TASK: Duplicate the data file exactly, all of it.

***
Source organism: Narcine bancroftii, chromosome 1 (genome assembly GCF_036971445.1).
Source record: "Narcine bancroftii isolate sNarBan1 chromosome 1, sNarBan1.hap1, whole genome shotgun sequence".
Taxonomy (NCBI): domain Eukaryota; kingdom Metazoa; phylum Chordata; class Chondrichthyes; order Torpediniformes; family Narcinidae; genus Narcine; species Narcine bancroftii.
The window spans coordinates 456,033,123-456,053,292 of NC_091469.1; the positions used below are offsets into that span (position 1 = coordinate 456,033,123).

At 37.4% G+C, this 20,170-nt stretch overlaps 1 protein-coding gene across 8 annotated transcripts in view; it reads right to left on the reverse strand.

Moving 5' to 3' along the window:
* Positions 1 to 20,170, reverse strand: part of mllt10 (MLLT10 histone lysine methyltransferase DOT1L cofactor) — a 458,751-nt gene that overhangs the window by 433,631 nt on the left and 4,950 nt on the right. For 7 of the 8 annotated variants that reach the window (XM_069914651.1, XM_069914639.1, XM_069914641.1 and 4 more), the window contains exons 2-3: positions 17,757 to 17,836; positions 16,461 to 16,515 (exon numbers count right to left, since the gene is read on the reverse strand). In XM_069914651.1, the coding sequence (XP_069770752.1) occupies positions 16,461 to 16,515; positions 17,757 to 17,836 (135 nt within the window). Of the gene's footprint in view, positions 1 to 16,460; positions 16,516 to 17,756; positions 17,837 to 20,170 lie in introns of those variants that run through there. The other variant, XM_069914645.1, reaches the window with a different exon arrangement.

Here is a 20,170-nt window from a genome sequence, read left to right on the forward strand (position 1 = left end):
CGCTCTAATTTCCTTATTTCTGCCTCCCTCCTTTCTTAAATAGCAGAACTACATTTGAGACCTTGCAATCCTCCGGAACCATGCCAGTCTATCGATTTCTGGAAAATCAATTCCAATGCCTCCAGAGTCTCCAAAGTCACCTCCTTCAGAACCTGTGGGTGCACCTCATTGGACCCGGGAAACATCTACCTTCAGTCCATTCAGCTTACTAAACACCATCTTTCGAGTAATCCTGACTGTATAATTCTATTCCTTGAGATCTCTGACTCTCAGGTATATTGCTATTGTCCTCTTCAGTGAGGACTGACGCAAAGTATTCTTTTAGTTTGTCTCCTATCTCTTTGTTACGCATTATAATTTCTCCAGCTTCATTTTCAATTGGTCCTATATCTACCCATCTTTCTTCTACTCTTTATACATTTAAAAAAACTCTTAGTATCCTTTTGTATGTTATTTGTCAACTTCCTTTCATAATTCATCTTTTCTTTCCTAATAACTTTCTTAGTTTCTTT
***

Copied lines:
Source organism: Narcine bancroftii, chromosome 1 (genome assembly GCF_036971445.1).
Source record: "Narcine bancroftii isolate sNarBan1 chromosome 1, sNarBan1.hap1, whole genome shotgun sequence".
Taxonomy (NCBI): domain Eukaryota; kingdom Metazoa; phylum Chordata; class Chondrichthyes; order Torpediniformes; family Narcinidae; genus Narcine; species Narcine bancroftii.
The window spans coordinates 456,033,123-456,053,292 of NC_091469.1; the positions used below are offsets into that span (position 1 = coordinate 456,033,123).

At 37.4% G+C, this 20,170-nt stretch overlaps 1 protein-coding gene across 8 annotated transcripts in view; it reads right to left on the reverse strand.

Moving 5' to 3' along the window:
* Positions 1 to 20,170, reverse strand: part of mllt10 (MLLT10 histone lysine methyltransferase DOT1L cofactor) — a 458,751-nt gene that overhangs the window by 433,631 nt on the left and 4,950 nt on the right. For 7 of the 8 annotated variants that reach the window (XM_069914651.1, XM_069914639.1, XM_069914641.1 and 4 more), the window contains exons 2-3: positions 17,757 to 17,836; positions 16,461 to 16,515 (exon numbers count right to left, since the gene is read on the reverse strand). In XM_069914651.1, the coding sequence (XP_069770752.1) occupies positions 16,461 to 16,515; positions 17,757 to 17,836 (135 nt within the window). Of the gene's footprint in view, positions 1 to 16,460; positions 16,516 to 17,756; positions 17,837 to 20,170 lie in introns of those variants that run through there. The other variant, XM_069914645.1, reaches the window with a different exon arrangement.

Here is a 20,170-nt window from a genome sequence, read left to right on the forward strand (position 1 = left end):
CGCTCTAATTTCCTTATTTCTGCCTCCCTCCTTTCTTAAATAGCAGAACTACATTTGAGACCTTGCAATCCTCCGGAACCATGCCAGTCTATCGATTTCTGGAAAATCAATTCCAATGCCTCCAGAGTCTCCAAAGTCACCTCCTTCAGAACCTGTGGGTGCACCTCATTGGACCCGGGAAACATCTACCTTCAGTCCATTCAGCTTACTAAACACCATCTTTCGAGTAATCCTGACTGTATAATTCTATTCCTTGAGATCTCTGACTCTCAGGTATATTGCTATTGTCCTCTTCAGTGAGGACTGACGCAAAGTATTCTTTTAGTTTGTCTCCTATCTCTTTGTTACGCATTATAATTTCTCCAGCTTCATTTTCAATTGGTCCTATATCTACCCATCTTTCTTCTACTCTTTATACATTTAAAAAAACTCTTAGTATCCTTTTGTATGTTATTTGTCAACTTCCTTTCATAATTCATCTTTTCTTTCCTAATAACTTTCTTAGTTTCTTT